• Most hotels had umbrellas in the foyer to borrow.
• Most hotels had a room with a microwave and vending machine on each floor.
• Make sure you book a no smoking room!

Tokyo
• If you want to visit the Imperial Palace (apparently it’s worth it), you need to book online a month before, as numbers are very limited.

Links on etiquette:

http://www.onsenjapan.net/onsenbasics.php

https://www.jref.com/articles/japanese-manners-and-etiquette.89/

http://www.wikihow.com/Blow-Your-Nose-in-Japan

Written by Mar(k)

June 21, 2017 at 9:19 pm

The Joys of Travel – Loving the Unexpected, and laughing at it!

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Hello everyone!   We are finally getting our feet back on the ground after an amazing 4 months away!   We love to travel, and I think one of the surest signs of a great holiday is when you come home, but you could have easily kept going!   Yes, it is great to be in your own bed at night, etc….   but I always feel a bit sorry for people who say, “Oh, it was a great holiday – but probably a bit LONG”  (or something similar).   What constitutes “too long” is obviously different for everyone, but the Shox’s know that this three month round the world trip was a good length of time!

The more we travel the world, the more we realise how little we have actually seen!   But every additional trip brings us a slightly better understanding of how life is for other people who also inhabit this awesome planet.  We love the fact that we get to experience new things, try new foods and appreciate the cultures of others.  And of course, when you travel, things don’t always go according to plan!   That is definitely part of the appeal, I think.   I love how that tests your inner fortitude, and how it can strengthen your relationship with your partner!   Some of our best memories are from things that didn’t quite happen they way they *should* have, but seem quite funny later on!  A great example of that was our final night in the Philippines…..   we were with our dear friend Shirley, her husband Raul and their daughter Leyra.  We had planned a “special treat” at a hot springs resort that wasn’t too far to drive to the airport on our final day.  What we quickly realised when we got there was that it was a resort that catered almost exclusively to the middle class, male businessman from…. Korea!   It was quite surreal.  We had overweight, shirtless men walking past our table, as we silently ate our Korean meal…. who then filed off like ants into the same pool we were heading into.   We coughed our way through their smoke filled haze, but were strangely fascinated by their choice of fashion accessory!    More than half of these guys chose to wear their towel on their head…. but not just DRAPED on their head… oh no!   they somehow rolled and shaped it like a pair of EARPHONES (???) or perhaps Micky Mouse Ears.   It seemed strange to have them marching beside us, enroute to the pool…. but what was even weirder was that they continued to wear these fashion accessories IN the pool!   Wonders will never cease!    ah, all part of the joys of travel!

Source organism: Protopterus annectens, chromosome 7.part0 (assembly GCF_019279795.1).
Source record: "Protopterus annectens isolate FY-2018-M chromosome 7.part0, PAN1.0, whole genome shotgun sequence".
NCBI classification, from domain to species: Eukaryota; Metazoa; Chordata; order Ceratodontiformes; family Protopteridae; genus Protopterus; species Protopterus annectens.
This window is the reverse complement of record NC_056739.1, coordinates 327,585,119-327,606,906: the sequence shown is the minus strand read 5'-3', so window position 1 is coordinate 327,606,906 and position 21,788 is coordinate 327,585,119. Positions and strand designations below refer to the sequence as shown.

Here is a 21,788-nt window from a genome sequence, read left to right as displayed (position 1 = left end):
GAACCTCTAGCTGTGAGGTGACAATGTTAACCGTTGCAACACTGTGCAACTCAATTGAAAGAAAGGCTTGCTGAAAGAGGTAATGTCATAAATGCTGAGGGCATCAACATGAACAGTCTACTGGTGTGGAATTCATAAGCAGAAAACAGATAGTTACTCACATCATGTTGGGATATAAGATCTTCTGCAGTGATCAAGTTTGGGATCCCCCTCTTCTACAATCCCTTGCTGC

We aren’t sure if they are Mickey Mouse ears, or stylised headphones…. either way, it was pretty far out to see!

Written by Mar(k)

October 4, 2012 at 12:19 pm

More Travel, More Stories!

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Hello readers!  Thanks so much for keeping up with our posts.   Just a quick note to let you know that we are off on an exciting three month holiday that will take us to many wonderful destinations, including Morocco, Austria, the UK, Ireland, New York, the Sierra Nevadas, and the Philippines!   So although we will TRY to pop up the odd post, we are a little bit less than technologically savvy when on the road!   So bear with us.   We will certainly be back in form by September…. but you may notice a bit of an absence on our posts between now and then.

We have been doing a lot of work up in the East Kimberley recently, and also have been experiencing the magic of the surrounding countryside. On this last trip, one of the highlights for us was a two day paddling adventure on the Ord River.   Here we are at the campsite on the first night….  it was great!   Although it had been cold in the days leading up to our trip, this night was wonderfully still and warm.   Perfect!

The Shox at the first night’s campsite. It was just the perfect place to rest our weary bones after many hours of paddling!

We also have been enjoying the magical countryside around Kununurra.   One place that is nearby and just gorgeous is Mirima National Park, which is Mirriwoong country.   You could check out some photos from this place by clicking here.